November 08, 2014

    APEC leaders must end their recent silence on the crackdown against mainland Chinese activists expressing support for Hong Kong pro-democracy protesters. Political convenience should not trump principled action, Roseann Rife, East Asia Research Director at Amnesty International.

    World leaders gathering in Beijing next Monday for the Asia-Pacific Economic Cooperation [APEC] summit, should urge China to release scores of mainland activists detained for peacefully supporting Hong Kong’s pro-democracy protests, said Amnesty International.

    At least 76 people in mainland China remain in detention for supporting calls for genuine universal suffrage in Hong Kong, according to the latest information Amnesty International has been able to verify.

    “APEC leaders must end their recent silence on the crackdown against mainland Chinese activists expressing support for Hong Kong pro-democracy protesters. Political convenience should not trump principled action,” said Roseann Rife, East Asia Research Director at Amnesty International.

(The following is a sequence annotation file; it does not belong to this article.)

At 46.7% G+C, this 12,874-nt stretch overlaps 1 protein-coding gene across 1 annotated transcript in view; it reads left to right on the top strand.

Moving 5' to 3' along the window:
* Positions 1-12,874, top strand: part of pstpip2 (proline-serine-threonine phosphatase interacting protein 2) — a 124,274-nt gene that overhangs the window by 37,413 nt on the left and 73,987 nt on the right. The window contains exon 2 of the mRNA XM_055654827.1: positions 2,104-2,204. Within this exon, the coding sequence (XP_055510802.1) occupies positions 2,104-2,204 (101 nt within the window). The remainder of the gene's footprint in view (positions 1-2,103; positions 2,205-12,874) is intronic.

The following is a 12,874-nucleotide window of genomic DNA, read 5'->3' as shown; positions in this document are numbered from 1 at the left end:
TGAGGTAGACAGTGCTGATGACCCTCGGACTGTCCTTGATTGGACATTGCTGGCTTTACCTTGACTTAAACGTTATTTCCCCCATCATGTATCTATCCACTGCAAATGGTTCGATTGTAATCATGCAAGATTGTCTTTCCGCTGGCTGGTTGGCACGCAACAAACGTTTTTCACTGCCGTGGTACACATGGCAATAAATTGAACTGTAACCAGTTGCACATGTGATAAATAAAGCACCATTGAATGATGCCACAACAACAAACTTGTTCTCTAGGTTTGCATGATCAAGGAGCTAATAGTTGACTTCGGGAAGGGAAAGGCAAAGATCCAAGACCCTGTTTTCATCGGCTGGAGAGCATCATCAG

November 06, 2014

    November 5, 2014

    The Right Honourable Stephen Harper
    Prime Minister of Canada
    Office of the Prime Minister
    80 Wellington Street
    Ottawa, ON K1A 0A2

    Re:  Visit to China

    Dear Prime Minister,

    We are a Coalition of Canadian organizations across the country concerned about human rights in China.   We are writing to urge that during your official visit to China over the coming days, in advance of next week’s APEC Leaders’ Meeting, you, and Ministers and other Canadian officials travelling with you, raise the issue of human rights during bilateral meetings with Chinese leaders and other events and opportunities.

    October 01, 2014

    The Chinese authorities must immediately and unconditionally release all those detained for peacefully showing support for pro-democracy protests in Hong Kong, said Amnesty International.

    At least 20 people have been detained by police in several cities in mainland China over the past two days for posting pictures online with messages of support for the protesters, shaving their heads in solidarity, or for planning to travel to Hong Kong to participate in the protests.

    A further 60 have been called in for questioning by the authorities, known as being 'invited for tea'.